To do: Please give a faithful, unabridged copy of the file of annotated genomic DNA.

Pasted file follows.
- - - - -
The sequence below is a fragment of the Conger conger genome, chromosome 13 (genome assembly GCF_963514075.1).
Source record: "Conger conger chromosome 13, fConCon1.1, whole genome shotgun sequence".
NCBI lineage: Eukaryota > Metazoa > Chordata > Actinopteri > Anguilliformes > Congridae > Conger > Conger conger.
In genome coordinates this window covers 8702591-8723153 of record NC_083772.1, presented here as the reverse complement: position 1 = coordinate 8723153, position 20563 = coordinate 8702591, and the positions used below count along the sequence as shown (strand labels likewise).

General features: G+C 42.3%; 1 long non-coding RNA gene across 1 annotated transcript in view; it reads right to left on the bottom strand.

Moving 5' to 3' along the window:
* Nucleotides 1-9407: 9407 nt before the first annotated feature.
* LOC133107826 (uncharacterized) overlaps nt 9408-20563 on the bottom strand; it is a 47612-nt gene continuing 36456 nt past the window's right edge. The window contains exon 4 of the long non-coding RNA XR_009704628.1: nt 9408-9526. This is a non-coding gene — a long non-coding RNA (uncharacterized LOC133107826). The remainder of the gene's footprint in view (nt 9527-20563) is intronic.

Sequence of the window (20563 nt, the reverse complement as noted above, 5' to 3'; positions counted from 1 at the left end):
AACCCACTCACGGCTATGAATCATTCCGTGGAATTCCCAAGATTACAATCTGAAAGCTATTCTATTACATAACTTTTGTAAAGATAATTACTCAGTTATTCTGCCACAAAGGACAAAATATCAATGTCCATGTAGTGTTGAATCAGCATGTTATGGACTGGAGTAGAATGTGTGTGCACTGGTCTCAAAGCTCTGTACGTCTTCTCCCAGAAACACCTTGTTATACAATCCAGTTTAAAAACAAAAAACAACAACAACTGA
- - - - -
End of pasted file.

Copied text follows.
The sequence below is a fragment of the Conger conger genome, chromosome 13 (genome assembly GCF_963514075.1).
Source record: "Conger conger chromosome 13, fConCon1.1, whole genome shotgun sequence".
NCBI lineage: Eukaryota > Metazoa > Chordata > Actinopteri > Anguilliformes > Congridae > Conger > Conger conger.
In genome coordinates this window covers 8702591-8723153 of record NC_083772.1, presented here as the reverse complement: position 1 = coordinate 8723153, position 20563 = coordinate 8702591, and the positions used below count along the sequence as shown (strand labels likewise).

General features: G+C 42.3%; 1 long non-coding RNA gene across 1 annotated transcript in view; it reads right to left on the bottom strand.

Moving 5' to 3' along the window:
* Nucleotides 1-9407: 9407 nt before the first annotated feature.
* LOC133107826 (uncharacterized) overlaps nt 9408-20563 on the bottom strand; it is a 47612-nt gene continuing 36456 nt past the window's right edge. The window contains exon 4 of the long non-coding RNA XR_009704628.1: nt 9408-9526. This is a non-coding gene — a long non-coding RNA (uncharacterized LOC133107826). The remainder of the gene's footprint in view (nt 9527-20563) is intronic.

Sequence of the window (20563 nt, the reverse complement as noted above, 5' to 3'; positions counted from 1 at the left end):
AACCCACTCACGGCTATGAATCATTCCGTGGAATTCCCAAGATTACAATCTGAAAGCTATTCTATTACATAACTTTTGTAAAGATAATTACTCAGTTATTCTGCCACAAAGGACAAAATATCAATGTCCATGTAGTGTTGAATCAGCATGTTATGGACTGGAGTAGAATGTGTGTGCACTGGTCTCAAAGCTCTGTACGTCTTCTCCCAGAAACACCTTGTTATACAATCCAGTTTAAAAACAAAAAACAACAACAACTGA